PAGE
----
Failure by US authorities to issue permit to Norwegian Air International slammed by EU commissioner
Published 28/07/2016 | 15:33
The failure by US authorities to issue a permit to Dublin-based Norwegian Air International to enable it to operate flights to America could damage the proposed EU-US Transatlantic Trade and Investment Partnership (TTIP), the EU Transport Commissioner has warned her counterpart in Washington.
In a hard-hitting letter to US Secretary of Transportation, Anthony Foxx, Commissioner Violeta Bulc said the delay in issuing the permit Norwegian Air International requires, could have wider implications for economic relations between America and Europe.
“I am also concerned, as (are) some of my colleagues, about the consequences that this matter could have, not only in our aviation relations, but in the overall economic and trade transatlantic agenda,” Ms Bulc said in her letter, which has been seen by the Irish Independent.
“At a time when closer bilateral ties are being put into question by many sectors of our societies, we should carefully consider the implications that this long and protracted dispute could have, for example, in the TTIP negotiations after both sides’ legal teams share the assessment of the case.”
Ms Bulc also copied the letter to US Secretary of State John Kerry, the White House Chief of Staff, Denis McDonough, and the US Deputy National Security Adviser for International Economic Affairs, Adewale Adeyemo.
Norwegian Air International (NAI) is a unit of Norwegian Air Shuttle. It established a base in Ireland in order to benefit from rights under the EU-US Open Skies agreement. That agreement allows any EU carrier to fly from anywhere in the union to any location in the US. US airlines can fly from anywhere in the US to anywhere in the EU. Among the routes NAI wants to launch are services from Cok to Boston and New York.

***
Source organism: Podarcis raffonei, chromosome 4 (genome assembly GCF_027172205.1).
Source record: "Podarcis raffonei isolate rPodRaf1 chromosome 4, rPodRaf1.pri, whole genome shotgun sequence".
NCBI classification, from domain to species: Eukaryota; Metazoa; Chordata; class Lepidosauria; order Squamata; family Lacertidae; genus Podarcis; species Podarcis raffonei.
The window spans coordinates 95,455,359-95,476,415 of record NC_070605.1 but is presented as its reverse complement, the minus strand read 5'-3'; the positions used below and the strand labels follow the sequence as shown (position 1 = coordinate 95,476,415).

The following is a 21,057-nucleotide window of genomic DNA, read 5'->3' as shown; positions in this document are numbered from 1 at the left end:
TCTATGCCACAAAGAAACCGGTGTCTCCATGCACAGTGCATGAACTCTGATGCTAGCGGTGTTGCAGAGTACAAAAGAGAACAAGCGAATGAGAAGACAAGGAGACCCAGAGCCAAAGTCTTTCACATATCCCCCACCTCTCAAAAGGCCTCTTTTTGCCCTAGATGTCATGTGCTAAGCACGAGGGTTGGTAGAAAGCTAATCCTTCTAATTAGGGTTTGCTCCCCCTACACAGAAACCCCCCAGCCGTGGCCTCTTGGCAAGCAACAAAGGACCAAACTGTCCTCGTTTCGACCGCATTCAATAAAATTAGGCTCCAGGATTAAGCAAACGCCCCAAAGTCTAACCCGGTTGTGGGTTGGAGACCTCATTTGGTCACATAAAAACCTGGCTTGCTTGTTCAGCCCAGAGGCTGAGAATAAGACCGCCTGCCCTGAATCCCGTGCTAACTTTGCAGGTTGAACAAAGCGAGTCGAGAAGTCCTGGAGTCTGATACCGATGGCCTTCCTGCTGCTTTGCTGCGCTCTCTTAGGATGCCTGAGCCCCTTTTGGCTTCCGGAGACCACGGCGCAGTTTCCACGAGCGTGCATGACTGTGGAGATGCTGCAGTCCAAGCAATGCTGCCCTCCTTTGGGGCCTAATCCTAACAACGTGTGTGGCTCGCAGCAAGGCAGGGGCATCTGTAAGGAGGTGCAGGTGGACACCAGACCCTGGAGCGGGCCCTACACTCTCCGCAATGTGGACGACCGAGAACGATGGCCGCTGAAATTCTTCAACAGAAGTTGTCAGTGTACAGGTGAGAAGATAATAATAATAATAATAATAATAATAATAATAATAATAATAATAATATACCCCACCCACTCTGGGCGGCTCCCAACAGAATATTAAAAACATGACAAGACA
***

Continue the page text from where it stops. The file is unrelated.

But there’s been fierce opposition to NAI’s plans from US aviation unions. They claim that NAI is being used by Norwegian Air Shuttle to circumvent more stringent labour laws in Norway, and that grant it a permit to fly to the US would result in the eventual loss of tens of thousands of US aviation jobs. They claim that NAI would use cheap Asian staff to cut costs on its services.
Norwegian Air Shuttle has repeatedly denied all those claims, and pledged to only use US and European crew on its transatlantic flights.
The US Department of Transportation indicated in April that it intended to grant NAI its permit. But since then, the approval process has stalled. It’s likely that it will be left to the next US administration to deal with, despite assurances that the matter would be concluded by now.
“I find it regrettable that this is the outcome after more than two years to deliberation and despite the patience and the goodwill that the EU has shown,” Ms Bulc has told Mr Foxx.
Ms Bulc has requested that the matter be brought to arbitration.
Last month, Norwegian’s UK unit was denied a new interim flying permit from US authorities, a move Ms Bulc said has caused “serious concerns” in Brussels.
The Irish government, as well as dozens of individuals, companies and organisations here, have lobbied intensively for Dublin-based NAI to be granted its permit.
Aircraft giant Boeing has previously warned that opposition by one of its unions to NAI could jeopardise jobs at the manufacturer.